Tin Can Telephone

The life of system engineers would be a lot easier if they could squeeze all computing needs in a single computing unit. Reality is tougher. The complexity of systems is broken down into several components, some of them so resource intensive that they require their own computing instances. Multiple instances bring the communication of electronic devices to the table and there are countless things that can go wrong there. Good system design is the realization that those things should be handled gracefully, according to the rules of a discipline known as Fault Tolerance.

Consider two business applications that interact through a web API. One application performs currency conversions and the other one uses this service to show the price of investment assets in the currency of the country where the customer resides. From the customer perspective, what would happen if the connection between the two applications is interrupted? Keeping the capability of trading assets is critical for the business, thus a graceful way to handle the unavailability of the currency converter is to show to customers prices in the currency where the asset is traded. Assets in a US stock exchange would be shown in USD. In Belgium, it would be shown in EUR.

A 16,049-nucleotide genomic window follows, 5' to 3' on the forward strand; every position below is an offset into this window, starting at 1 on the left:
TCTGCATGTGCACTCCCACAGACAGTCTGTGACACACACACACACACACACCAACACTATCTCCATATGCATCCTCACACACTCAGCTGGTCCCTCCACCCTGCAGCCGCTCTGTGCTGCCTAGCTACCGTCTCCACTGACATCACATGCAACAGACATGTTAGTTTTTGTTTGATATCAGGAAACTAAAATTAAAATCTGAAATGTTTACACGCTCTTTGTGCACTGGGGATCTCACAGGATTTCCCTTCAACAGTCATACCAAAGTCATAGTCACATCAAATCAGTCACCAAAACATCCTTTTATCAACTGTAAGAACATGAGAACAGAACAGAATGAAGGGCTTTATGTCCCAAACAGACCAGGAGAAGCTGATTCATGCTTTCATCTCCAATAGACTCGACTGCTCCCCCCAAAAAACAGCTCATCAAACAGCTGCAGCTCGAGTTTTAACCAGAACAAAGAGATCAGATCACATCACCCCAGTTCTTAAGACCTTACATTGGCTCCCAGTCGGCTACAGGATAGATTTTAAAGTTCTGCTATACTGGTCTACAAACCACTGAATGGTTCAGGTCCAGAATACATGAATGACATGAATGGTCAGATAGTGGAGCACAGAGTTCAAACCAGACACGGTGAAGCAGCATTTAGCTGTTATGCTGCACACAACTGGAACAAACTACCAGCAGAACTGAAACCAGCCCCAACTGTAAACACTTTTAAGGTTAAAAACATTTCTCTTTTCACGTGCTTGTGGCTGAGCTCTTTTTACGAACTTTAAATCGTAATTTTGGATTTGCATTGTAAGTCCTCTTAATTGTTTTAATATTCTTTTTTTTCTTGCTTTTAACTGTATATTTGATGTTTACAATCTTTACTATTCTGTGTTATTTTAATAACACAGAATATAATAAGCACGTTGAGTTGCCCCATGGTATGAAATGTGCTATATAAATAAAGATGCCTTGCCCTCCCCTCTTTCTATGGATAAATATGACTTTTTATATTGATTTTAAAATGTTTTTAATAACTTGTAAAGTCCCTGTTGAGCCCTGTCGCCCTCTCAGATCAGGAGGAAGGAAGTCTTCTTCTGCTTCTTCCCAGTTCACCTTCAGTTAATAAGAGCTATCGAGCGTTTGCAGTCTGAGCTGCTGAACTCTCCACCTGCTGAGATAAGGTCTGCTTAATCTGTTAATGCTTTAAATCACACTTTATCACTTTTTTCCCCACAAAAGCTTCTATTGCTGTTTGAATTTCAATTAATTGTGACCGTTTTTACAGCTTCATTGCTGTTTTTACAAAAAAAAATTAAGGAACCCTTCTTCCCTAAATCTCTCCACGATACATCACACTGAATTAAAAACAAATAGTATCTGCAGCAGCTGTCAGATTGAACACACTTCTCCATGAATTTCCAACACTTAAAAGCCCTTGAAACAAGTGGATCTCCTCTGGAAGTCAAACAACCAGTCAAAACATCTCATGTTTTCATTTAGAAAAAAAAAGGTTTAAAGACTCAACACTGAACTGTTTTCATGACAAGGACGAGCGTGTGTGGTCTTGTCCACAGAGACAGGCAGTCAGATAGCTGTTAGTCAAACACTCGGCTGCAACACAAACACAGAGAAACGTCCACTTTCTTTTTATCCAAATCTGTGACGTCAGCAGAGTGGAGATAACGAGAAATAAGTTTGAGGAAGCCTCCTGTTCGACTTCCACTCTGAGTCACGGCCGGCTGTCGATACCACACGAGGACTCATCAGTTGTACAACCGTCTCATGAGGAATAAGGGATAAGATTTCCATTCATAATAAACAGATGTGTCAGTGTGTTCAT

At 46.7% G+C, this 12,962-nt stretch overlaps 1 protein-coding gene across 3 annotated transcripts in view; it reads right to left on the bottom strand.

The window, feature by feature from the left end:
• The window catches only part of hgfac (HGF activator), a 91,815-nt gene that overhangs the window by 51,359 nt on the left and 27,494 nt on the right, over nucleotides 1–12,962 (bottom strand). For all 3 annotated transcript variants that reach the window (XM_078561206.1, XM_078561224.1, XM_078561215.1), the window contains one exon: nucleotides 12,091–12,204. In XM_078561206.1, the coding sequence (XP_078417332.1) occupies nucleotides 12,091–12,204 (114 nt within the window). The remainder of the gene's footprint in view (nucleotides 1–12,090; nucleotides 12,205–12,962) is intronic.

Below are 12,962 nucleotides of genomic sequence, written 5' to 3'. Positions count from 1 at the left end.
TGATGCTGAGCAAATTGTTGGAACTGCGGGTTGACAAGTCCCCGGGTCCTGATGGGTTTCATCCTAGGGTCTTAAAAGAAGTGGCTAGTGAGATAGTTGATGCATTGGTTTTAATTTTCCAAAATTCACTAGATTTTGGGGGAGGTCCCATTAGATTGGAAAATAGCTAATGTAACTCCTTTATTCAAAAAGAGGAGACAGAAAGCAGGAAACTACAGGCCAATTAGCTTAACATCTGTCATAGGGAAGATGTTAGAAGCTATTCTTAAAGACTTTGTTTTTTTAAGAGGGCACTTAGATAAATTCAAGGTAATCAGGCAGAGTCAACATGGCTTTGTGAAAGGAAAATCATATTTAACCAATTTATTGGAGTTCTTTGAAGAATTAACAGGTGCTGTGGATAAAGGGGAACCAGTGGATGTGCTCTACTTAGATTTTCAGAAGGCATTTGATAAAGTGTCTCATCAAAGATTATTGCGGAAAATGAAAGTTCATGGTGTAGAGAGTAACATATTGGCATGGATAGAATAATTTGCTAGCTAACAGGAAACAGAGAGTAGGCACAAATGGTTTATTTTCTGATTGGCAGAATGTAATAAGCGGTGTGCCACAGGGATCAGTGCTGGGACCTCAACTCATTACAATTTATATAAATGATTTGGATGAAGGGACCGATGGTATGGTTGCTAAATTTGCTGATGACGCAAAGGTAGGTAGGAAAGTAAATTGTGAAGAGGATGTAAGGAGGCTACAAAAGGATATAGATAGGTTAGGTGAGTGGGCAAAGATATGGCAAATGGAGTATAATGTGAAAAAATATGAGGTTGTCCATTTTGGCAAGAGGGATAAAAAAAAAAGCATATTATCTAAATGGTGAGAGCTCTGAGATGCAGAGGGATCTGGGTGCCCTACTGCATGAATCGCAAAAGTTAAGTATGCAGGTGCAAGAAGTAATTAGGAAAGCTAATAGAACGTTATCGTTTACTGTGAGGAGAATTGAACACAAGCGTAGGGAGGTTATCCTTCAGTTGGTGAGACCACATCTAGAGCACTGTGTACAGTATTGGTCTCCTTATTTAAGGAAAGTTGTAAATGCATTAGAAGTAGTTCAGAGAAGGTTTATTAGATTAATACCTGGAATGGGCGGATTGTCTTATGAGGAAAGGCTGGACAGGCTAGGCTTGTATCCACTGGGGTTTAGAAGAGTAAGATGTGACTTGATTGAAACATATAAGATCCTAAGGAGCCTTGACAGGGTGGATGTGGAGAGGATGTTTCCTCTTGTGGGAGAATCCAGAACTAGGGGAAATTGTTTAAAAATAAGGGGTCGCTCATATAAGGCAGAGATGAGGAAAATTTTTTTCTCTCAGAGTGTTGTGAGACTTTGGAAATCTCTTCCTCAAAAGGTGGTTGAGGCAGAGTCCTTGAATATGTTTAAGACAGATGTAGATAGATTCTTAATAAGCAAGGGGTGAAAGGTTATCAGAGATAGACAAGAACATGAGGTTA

What would trigger this behavioural change, also known as graceful degradation? A mechanism should be in place to automatically adapt to predictable circumstances maintaining the service operational with limited functionalities. If an application is calling a web API, it is easy to predict that the API might be unavailable at some point in time and the application should be ready to switch to a plan B.